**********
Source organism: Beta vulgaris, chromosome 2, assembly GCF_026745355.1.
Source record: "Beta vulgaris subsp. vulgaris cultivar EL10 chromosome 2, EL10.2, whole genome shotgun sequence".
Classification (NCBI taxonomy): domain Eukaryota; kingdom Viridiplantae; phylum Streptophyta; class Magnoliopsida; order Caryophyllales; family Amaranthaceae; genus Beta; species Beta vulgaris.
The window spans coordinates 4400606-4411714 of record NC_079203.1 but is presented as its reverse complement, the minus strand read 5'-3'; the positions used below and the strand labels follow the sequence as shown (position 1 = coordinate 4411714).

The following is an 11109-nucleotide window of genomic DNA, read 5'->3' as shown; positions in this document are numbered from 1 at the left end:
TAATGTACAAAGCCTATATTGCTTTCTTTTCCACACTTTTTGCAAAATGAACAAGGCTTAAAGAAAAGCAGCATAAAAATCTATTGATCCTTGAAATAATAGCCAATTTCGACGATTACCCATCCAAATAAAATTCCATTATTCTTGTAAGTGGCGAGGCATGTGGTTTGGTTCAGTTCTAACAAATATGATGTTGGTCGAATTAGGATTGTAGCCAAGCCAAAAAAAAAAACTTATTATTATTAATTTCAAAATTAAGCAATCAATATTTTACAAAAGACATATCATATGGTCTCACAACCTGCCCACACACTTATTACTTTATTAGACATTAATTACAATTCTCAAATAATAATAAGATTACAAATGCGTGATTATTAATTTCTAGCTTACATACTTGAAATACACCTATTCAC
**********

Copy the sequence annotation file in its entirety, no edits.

Source organism: Beta vulgaris, chromosome 2, assembly GCF_026745355.1.
Source record: "Beta vulgaris subsp. vulgaris cultivar EL10 chromosome 2, EL10.2, whole genome shotgun sequence".
Classification (NCBI taxonomy): domain Eukaryota; kingdom Viridiplantae; phylum Streptophyta; class Magnoliopsida; order Caryophyllales; family Amaranthaceae; genus Beta; species Beta vulgaris.
The window spans coordinates 4400606-4411714 of record NC_079203.1 but is presented as its reverse complement, the minus strand read 5'-3'; the positions used below and the strand labels follow the sequence as shown (position 1 = coordinate 4411714).

The following is an 11109-nucleotide window of genomic DNA, read 5'->3' as shown; positions in this document are numbered from 1 at the left end:
TAATGTACAAAGCCTATATTGCTTTCTTTTCCACACTTTTTGCAAAATGAACAAGGCTTAAAGAAAAGCAGCATAAAAATCTATTGATCCTTGAAATAATAGCCAATTTCGACGATTACCCATCCAAATAAAATTCCATTATTCTTGTAAGTGGCGAGGCATGTGGTTTGGTTCAGTTCTAACAAATATGATGTTGGTCGAATTAGGATTGTAGCCAAGCCAAAAAAAAAAACTTATTATTATTAATTTCAAAATTAAGCAATCAATATTTTACAAAAGACATATCATATGGTCTCACAACCTGCCCACACACTTATTACTTTATTAGACATTAATTACAATTCTCAAATAATAATAAGATTACAAATGCGTGATTATTAATTTCTAGCTTACATACTTGAAATACACCTATTCAC